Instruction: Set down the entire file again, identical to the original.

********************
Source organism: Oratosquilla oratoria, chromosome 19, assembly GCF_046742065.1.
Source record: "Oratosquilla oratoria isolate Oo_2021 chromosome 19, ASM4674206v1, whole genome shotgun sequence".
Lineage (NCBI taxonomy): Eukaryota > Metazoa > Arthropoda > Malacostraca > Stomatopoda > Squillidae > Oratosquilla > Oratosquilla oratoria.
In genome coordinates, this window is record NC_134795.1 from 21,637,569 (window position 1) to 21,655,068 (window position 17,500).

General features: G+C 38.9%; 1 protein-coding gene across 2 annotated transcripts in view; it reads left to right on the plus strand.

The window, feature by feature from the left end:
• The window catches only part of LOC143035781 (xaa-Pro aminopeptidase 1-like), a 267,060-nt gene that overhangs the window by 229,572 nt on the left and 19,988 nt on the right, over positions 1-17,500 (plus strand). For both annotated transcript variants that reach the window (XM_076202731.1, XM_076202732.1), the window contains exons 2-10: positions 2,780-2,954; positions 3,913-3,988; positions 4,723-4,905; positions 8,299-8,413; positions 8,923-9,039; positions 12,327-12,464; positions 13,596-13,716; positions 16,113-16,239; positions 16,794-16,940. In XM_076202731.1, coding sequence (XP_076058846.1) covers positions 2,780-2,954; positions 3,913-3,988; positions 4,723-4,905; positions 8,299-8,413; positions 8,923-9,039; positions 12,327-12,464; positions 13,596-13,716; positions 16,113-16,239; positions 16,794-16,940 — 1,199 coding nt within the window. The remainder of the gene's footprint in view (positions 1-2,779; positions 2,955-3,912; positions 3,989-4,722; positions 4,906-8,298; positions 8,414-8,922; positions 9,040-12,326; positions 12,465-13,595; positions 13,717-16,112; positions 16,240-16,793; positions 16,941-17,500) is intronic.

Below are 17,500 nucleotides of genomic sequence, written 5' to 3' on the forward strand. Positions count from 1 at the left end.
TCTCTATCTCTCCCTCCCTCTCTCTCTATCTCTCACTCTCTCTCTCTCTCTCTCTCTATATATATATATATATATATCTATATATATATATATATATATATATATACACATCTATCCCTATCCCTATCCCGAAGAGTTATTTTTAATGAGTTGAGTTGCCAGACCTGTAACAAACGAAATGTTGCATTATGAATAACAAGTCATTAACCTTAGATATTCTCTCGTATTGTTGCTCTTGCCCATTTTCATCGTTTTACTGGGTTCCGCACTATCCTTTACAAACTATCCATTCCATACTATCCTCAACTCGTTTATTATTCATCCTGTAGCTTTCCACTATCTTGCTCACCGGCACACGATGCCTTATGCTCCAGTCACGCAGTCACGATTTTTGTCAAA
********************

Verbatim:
Source organism: Oratosquilla oratoria, chromosome 19, assembly GCF_046742065.1.
Source record: "Oratosquilla oratoria isolate Oo_2021 chromosome 19, ASM4674206v1, whole genome shotgun sequence".
Lineage (NCBI taxonomy): Eukaryota > Metazoa > Arthropoda > Malacostraca > Stomatopoda > Squillidae > Oratosquilla > Oratosquilla oratoria.
In genome coordinates, this window is record NC_134795.1 from 21,637,569 (window position 1) to 21,655,068 (window position 17,500).

General features: G+C 38.9%; 1 protein-coding gene across 2 annotated transcripts in view; it reads left to right on the plus strand.

The window, feature by feature from the left end:
• The window catches only part of LOC143035781 (xaa-Pro aminopeptidase 1-like), a 267,060-nt gene that overhangs the window by 229,572 nt on the left and 19,988 nt on the right, over positions 1-17,500 (plus strand). For both annotated transcript variants that reach the window (XM_076202731.1, XM_076202732.1), the window contains exons 2-10: positions 2,780-2,954; positions 3,913-3,988; positions 4,723-4,905; positions 8,299-8,413; positions 8,923-9,039; positions 12,327-12,464; positions 13,596-13,716; positions 16,113-16,239; positions 16,794-16,940. In XM_076202731.1, coding sequence (XP_076058846.1) covers positions 2,780-2,954; positions 3,913-3,988; positions 4,723-4,905; positions 8,299-8,413; positions 8,923-9,039; positions 12,327-12,464; positions 13,596-13,716; positions 16,113-16,239; positions 16,794-16,940 — 1,199 coding nt within the window. The remainder of the gene's footprint in view (positions 1-2,779; positions 2,955-3,912; positions 3,989-4,722; positions 4,906-8,298; positions 8,414-8,922; positions 9,040-12,326; positions 12,465-13,595; positions 13,717-16,112; positions 16,240-16,793; positions 16,941-17,500) is intronic.

Below are 17,500 nucleotides of genomic sequence, written 5' to 3' on the forward strand. Positions count from 1 at the left end.
TCTCTATCTCTCCCTCCCTCTCTCTCTATCTCTCACTCTCTCTCTCTCTCTCTCTCTATATATATATATATATATATCTATATATATATATATATATATATATATACACATCTATCCCTATCCCTATCCCGAAGAGTTATTTTTAATGAGTTGAGTTGCCAGACCTGTAACAAACGAAATGTTGCATTATGAATAACAAGTCATTAACCTTAGATATTCTCTCGTATTGTTGCTCTTGCCCATTTTCATCGTTTTACTGGGTTCCGCACTATCCTTTACAAACTATCCATTCCATACTATCCTCAACTCGTTTATTATTCATCCTGTAGCTTTCCACTATCTTGCTCACCGGCACACGATGCCTTATGCTCCAGTCACGCAGTCACGATTTTTGTCAAA